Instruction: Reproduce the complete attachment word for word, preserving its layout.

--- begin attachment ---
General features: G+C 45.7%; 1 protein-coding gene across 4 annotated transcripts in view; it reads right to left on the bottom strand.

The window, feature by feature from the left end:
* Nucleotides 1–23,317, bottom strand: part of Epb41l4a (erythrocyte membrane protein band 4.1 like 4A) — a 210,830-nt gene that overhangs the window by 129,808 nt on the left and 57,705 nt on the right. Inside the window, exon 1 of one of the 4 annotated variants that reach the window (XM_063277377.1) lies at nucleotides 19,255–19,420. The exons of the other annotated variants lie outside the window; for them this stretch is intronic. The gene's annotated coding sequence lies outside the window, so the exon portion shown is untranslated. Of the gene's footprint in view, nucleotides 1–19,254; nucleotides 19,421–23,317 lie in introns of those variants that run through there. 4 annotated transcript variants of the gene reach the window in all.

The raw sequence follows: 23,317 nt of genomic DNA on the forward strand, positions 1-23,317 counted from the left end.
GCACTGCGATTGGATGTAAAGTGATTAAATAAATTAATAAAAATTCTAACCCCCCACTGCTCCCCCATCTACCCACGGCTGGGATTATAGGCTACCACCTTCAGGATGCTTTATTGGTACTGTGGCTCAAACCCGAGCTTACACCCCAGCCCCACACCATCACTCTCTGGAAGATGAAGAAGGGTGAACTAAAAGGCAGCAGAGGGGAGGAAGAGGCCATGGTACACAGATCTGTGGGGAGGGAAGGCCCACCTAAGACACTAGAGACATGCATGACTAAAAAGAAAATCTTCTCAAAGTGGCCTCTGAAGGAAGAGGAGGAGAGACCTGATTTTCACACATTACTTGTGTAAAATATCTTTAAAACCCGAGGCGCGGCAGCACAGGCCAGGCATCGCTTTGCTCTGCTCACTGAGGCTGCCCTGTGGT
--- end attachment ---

General features: G+C 45.7%; 1 protein-coding gene across 4 annotated transcripts in view; it reads right to left on the bottom strand.

The window, feature by feature from the left end:
* Nucleotides 1–23,317, bottom strand: part of Epb41l4a (erythrocyte membrane protein band 4.1 like 4A) — a 210,830-nt gene that overhangs the window by 129,808 nt on the left and 57,705 nt on the right. Inside the window, exon 1 of one of the 4 annotated variants that reach the window (XM_063277377.1) lies at nucleotides 19,255–19,420. The exons of the other annotated variants lie outside the window; for them this stretch is intronic. The gene's annotated coding sequence lies outside the window, so the exon portion shown is untranslated. Of the gene's footprint in view, nucleotides 1–19,254; nucleotides 19,421–23,317 lie in introns of those variants that run through there. 4 annotated transcript variants of the gene reach the window in all.

The raw sequence follows: 23,317 nt of genomic DNA on the forward strand, positions 1-23,317 counted from the left end.
GCACTGCGATTGGATGTAAAGTGATTAAATAAATTAATAAAAATTCTAACCCCCCACTGCTCCCCCATCTACCCACGGCTGGGATTATAGGCTACCACCTTCAGGATGCTTTATTGGTACTGTGGCTCAAACCCGAGCTTACACCCCAGCCCCACACCATCACTCTCTGGAAGATGAAGAAGGGTGAACTAAAAGGCAGCAGAGGGGAGGAAGAGGCCATGGTACACAGATCTGTGGGGAGGGAAGGCCCACCTAAGACACTAGAGACATGCATGACTAAAAAGAAAATCTTCTCAAAGTGGCCTCTGAAGGAAGAGGAGGAGAGACCTGATTTTCACACATTACTTGTGTAAAATATCTTTAAAACCCGAGGCGCGGCAGCACAGGCCAGGCATCGCTTTGCTCTGCTCACTGAGGCTGCCCTGTGGT